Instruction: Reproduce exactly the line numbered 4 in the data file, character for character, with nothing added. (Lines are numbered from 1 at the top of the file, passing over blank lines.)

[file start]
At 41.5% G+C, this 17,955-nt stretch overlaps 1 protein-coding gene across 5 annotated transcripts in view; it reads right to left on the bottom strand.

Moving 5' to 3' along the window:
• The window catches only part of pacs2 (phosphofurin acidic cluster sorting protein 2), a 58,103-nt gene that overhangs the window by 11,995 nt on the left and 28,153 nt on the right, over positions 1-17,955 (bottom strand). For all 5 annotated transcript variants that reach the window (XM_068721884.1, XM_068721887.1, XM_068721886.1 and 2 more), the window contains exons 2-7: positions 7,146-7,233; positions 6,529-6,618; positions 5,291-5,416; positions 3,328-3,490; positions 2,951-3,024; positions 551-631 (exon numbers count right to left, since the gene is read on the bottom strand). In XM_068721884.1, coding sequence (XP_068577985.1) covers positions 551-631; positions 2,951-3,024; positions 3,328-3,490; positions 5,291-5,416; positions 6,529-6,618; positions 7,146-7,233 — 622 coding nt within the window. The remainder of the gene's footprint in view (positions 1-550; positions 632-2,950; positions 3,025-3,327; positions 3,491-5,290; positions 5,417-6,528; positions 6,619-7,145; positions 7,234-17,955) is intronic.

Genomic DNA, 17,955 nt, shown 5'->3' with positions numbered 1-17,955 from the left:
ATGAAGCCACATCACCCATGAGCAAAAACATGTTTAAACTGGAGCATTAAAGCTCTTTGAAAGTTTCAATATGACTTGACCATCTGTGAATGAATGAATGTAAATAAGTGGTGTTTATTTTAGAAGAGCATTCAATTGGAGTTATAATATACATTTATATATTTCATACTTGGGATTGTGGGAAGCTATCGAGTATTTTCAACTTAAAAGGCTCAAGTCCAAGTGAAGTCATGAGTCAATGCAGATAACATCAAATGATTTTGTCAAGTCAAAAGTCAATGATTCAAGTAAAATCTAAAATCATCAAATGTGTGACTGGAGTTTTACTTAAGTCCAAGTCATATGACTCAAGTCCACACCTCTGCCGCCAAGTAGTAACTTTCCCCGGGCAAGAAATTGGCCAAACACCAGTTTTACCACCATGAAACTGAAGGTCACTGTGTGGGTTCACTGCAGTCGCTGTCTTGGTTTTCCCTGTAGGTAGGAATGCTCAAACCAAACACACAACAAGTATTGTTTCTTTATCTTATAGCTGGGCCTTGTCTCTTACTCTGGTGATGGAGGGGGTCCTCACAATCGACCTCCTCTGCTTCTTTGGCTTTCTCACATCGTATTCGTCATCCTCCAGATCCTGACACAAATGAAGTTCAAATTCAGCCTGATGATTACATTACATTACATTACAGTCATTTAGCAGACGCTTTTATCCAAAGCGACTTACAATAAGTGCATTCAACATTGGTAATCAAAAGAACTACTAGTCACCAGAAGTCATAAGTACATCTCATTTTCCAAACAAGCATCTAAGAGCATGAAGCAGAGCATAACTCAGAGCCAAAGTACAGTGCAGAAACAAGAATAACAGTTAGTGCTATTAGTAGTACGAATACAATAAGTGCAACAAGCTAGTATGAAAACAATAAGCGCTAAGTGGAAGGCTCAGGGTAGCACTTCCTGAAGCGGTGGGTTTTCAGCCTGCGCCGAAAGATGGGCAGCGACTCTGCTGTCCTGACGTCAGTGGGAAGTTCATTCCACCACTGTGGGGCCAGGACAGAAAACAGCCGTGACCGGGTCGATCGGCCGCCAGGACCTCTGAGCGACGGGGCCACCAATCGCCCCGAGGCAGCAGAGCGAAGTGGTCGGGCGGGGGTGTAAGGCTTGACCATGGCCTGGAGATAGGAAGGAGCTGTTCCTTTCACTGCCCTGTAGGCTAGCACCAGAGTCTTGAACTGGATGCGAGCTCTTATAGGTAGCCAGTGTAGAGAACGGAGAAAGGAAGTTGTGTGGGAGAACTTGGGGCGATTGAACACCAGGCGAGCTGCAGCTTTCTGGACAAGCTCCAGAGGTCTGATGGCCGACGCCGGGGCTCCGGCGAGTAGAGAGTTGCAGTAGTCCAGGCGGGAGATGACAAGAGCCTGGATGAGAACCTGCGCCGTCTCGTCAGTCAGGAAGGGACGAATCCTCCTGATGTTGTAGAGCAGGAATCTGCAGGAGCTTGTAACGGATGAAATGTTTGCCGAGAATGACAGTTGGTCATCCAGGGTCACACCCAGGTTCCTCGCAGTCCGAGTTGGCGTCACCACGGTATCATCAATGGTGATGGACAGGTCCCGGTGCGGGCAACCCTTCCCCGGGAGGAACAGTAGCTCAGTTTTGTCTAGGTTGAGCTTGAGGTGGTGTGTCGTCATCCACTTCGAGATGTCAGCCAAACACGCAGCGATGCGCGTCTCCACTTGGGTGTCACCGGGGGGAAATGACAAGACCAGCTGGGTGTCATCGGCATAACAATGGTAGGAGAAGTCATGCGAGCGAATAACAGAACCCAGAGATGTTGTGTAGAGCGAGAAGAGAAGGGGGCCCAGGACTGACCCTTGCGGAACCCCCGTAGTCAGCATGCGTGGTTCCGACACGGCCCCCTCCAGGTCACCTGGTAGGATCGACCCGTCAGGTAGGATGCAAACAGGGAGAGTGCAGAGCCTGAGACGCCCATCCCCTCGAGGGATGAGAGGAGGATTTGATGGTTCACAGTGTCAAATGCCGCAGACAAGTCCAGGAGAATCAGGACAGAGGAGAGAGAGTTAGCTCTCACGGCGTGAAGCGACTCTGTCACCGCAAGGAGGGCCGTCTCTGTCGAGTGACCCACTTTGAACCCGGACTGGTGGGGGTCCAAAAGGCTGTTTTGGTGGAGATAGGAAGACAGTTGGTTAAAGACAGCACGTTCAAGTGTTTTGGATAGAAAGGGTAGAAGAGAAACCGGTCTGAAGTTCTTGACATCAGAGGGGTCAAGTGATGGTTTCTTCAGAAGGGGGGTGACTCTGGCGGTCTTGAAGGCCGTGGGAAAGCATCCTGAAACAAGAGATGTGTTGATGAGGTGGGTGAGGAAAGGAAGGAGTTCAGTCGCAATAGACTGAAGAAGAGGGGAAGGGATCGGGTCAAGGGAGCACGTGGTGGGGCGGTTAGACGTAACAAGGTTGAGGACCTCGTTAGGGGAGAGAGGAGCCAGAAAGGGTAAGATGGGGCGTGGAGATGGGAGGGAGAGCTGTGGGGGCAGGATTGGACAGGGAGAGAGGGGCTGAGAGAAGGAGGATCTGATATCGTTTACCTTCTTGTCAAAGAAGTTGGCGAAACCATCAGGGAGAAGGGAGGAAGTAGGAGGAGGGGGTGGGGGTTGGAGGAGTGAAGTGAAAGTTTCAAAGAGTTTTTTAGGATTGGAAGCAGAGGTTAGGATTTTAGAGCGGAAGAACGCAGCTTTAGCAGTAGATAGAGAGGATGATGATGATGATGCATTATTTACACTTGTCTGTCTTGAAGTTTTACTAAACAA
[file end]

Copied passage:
Genomic DNA, 17,955 nt, shown 5'->3' with positions numbered 1-17,955 from the left: